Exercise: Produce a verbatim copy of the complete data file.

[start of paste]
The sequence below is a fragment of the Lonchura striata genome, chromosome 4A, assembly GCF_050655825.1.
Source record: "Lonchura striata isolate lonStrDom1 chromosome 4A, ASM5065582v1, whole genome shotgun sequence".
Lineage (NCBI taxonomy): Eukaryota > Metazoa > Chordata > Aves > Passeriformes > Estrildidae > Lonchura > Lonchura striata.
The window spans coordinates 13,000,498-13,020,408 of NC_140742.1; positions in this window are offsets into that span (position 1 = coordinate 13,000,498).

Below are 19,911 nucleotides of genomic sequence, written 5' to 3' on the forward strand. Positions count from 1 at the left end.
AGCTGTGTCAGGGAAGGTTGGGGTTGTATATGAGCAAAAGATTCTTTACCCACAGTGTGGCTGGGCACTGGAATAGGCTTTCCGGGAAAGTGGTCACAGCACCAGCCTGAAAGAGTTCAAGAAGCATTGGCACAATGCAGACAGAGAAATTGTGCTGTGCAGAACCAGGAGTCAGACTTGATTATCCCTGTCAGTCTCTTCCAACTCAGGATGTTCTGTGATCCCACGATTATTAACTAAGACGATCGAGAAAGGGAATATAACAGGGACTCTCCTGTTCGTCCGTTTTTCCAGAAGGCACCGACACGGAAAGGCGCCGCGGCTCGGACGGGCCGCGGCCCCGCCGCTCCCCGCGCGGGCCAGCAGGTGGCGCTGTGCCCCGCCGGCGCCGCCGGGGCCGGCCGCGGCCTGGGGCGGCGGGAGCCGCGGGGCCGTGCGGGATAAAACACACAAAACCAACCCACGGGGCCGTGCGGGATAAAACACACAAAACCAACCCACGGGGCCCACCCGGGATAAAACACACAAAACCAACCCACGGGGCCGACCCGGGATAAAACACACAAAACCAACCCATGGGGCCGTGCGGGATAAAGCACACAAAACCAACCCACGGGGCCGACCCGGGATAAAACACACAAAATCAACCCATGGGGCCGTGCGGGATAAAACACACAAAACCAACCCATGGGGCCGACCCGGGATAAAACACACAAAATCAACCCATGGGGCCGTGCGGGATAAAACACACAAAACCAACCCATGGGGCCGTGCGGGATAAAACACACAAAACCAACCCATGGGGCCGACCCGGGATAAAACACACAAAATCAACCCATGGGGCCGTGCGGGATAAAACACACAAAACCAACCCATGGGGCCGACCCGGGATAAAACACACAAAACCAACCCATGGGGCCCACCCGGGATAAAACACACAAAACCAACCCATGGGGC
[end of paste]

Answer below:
The sequence below is a fragment of the Lonchura striata genome, chromosome 4A, assembly GCF_050655825.1.
Source record: "Lonchura striata isolate lonStrDom1 chromosome 4A, ASM5065582v1, whole genome shotgun sequence".
Lineage (NCBI taxonomy): Eukaryota > Metazoa > Chordata > Aves > Passeriformes > Estrildidae > Lonchura > Lonchura striata.
The window spans coordinates 13,000,498-13,020,408 of NC_140742.1; positions in this window are offsets into that span (position 1 = coordinate 13,000,498).

Below are 19,911 nucleotides of genomic sequence, written 5' to 3' on the forward strand. Positions count from 1 at the left end.
AGCTGTGTCAGGGAAGGTTGGGGTTGTATATGAGCAAAAGATTCTTTACCCACAGTGTGGCTGGGCACTGGAATAGGCTTTCCGGGAAAGTGGTCACAGCACCAGCCTGAAAGAGTTCAAGAAGCATTGGCACAATGCAGACAGAGAAATTGTGCTGTGCAGAACCAGGAGTCAGACTTGATTATCCCTGTCAGTCTCTTCCAACTCAGGATGTTCTGTGATCCCACGATTATTAACTAAGACGATCGAGAAAGGGAATATAACAGGGACTCTCCTGTTCGTCCGTTTTTCCAGAAGGCACCGACACGGAAAGGCGCCGCGGCTCGGACGGGCCGCGGCCCCGCCGCTCCCCGCGCGGGCCAGCAGGTGGCGCTGTGCCCCGCCGGCGCCGCCGGGGCCGGCCGCGGCCTGGGGCGGCGGGAGCCGCGGGGCCGTGCGGGATAAAACACACAAAACCAACCCACGGGGCCGTGCGGGATAAAACACACAAAACCAACCCACGGGGCCCACCCGGGATAAAACACACAAAACCAACCCACGGGGCCGACCCGGGATAAAACACACAAAACCAACCCATGGGGCCGTGCGGGATAAAGCACACAAAACCAACCCACGGGGCCGACCCGGGATAAAACACACAAAATCAACCCATGGGGCCGTGCGGGATAAAACACACAAAACCAACCCATGGGGCCGACCCGGGATAAAACACACAAAATCAACCCATGGGGCCGTGCGGGATAAAACACACAAAACCAACCCATGGGGCCGTGCGGGATAAAACACACAAAACCAACCCATGGGGCCGACCCGGGATAAAACACACAAAATCAACCCATGGGGCCGTGCGGGATAAAACACACAAAACCAACCCATGGGGCCGACCCGGGATAAAACACACAAAACCAACCCATGGGGCCCACCCGGGATAAAACACACAAAACCAACCCATGGGGC